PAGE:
Cosmogenic 41Ca in diogenites : Production rates, pre-atmospheric size and terrestrial ages. / Welten, K. C.; Hillegonds, D. J.; Masarik, J.; Nishiizumi, K.

In: Nuclear Instruments and Methods in Physics Research, Section B: Beam Interactions with Materials and Atoms, Vol. 259, No. 1, 06.2007, p. 653-662.

Research output: Contribution to journalArticle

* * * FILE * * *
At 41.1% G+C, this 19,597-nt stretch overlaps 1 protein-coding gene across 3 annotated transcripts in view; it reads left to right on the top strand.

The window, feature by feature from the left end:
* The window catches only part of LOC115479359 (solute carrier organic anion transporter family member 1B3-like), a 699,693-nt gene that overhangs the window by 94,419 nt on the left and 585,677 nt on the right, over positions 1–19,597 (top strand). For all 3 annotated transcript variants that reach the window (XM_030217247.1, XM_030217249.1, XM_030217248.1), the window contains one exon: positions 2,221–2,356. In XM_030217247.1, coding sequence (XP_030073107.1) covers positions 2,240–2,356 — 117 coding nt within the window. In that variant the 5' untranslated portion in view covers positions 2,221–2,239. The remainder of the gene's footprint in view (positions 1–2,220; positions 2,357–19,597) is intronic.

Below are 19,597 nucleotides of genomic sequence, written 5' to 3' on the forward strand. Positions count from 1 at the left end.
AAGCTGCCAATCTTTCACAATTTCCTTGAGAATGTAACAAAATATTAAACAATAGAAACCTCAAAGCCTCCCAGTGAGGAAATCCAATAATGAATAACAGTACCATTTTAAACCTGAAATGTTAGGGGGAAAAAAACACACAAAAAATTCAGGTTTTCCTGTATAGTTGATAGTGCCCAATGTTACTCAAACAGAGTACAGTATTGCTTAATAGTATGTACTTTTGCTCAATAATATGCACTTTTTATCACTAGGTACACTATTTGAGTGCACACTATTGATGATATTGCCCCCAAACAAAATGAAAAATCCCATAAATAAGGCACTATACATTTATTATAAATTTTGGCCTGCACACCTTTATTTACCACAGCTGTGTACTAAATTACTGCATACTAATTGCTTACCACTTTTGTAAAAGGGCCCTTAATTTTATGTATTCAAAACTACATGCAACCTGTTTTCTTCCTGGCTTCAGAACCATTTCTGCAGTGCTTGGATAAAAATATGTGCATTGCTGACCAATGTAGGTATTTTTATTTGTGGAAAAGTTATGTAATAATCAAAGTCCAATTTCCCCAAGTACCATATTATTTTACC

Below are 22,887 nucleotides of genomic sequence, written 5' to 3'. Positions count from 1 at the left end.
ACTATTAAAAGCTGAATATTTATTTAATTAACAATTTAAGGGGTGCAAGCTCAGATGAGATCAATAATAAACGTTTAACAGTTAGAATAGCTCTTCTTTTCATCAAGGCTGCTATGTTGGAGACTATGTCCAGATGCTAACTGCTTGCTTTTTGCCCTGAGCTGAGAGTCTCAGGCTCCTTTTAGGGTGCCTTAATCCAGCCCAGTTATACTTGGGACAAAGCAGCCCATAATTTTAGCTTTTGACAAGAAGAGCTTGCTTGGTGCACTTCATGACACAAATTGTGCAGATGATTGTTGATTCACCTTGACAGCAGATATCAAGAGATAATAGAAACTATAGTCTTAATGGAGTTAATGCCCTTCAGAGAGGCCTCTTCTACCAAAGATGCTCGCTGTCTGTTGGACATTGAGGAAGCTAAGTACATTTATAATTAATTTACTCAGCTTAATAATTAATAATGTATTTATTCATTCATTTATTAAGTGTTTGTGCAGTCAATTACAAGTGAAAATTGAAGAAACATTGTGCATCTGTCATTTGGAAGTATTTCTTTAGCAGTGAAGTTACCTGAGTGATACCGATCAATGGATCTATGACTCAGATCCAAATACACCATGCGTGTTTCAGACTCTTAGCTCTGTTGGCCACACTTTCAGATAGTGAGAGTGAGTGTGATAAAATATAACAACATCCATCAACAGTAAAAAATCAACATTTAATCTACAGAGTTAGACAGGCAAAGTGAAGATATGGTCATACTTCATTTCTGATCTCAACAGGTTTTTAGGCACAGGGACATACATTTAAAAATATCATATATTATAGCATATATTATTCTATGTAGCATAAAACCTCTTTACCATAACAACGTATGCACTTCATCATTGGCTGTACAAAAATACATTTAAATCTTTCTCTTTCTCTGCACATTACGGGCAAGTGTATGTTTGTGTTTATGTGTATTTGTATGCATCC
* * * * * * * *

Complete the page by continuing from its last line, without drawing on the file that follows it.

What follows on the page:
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abstract = "We measured concentrations of cosmogenic 41Ca in 37 diogenites, including 8 falls and 29 Antarctic finds, using accelerator mass spectrometry (AMS). The measured 41Ca concentrations in falls range from 2.8 to 9.3 dpm/kg, those in Antarctic finds range from 1.6 to 28 dpm/kg. The 41Ca concentrations in four of the falls agree within 10{\%} with estimated saturation values based on spallation from Ti, Cr, Mn and the main target element, Fe. Four other diogenite falls and several Antarctic finds show elevated 41Ca concentrations, which are attributed to capture of thermal neutrons on 40Ca. The neutron-capture 41Ca contributions range from 0.1 to 1.5 dpm/g Ca. Monte Carlo based model calculations show that contributions of neutron-capture 41Ca are negligible (<0.05 dpm/g Ca) in diogenites with pre-atmospheric radii <20 cm, but become dominant in diogenites larger than 30 cm in radius and reach a maximum value of ∼5.6 dpm/g Ca in the center of objects with radii of 80-100 cm. The contributions of neutron-capture 41Ca in diogenites were used to constrain their pre-atmospheric radii. Many Antarctic diogenites show low 41Ca concentrations, up to 60{\%} below the saturation value determined for falls. From these low 41Ca concentrations we derive terrestrial ages up to ∼135 kyr. We compare these terrestrial ages with those of other Antarctic achondrites and Antarctic chondrites and discuss the role of terrestrial weathering in limiting the lifetime of meteorites falling in different environments, i.e. Antarctic versus hot desert conditions.",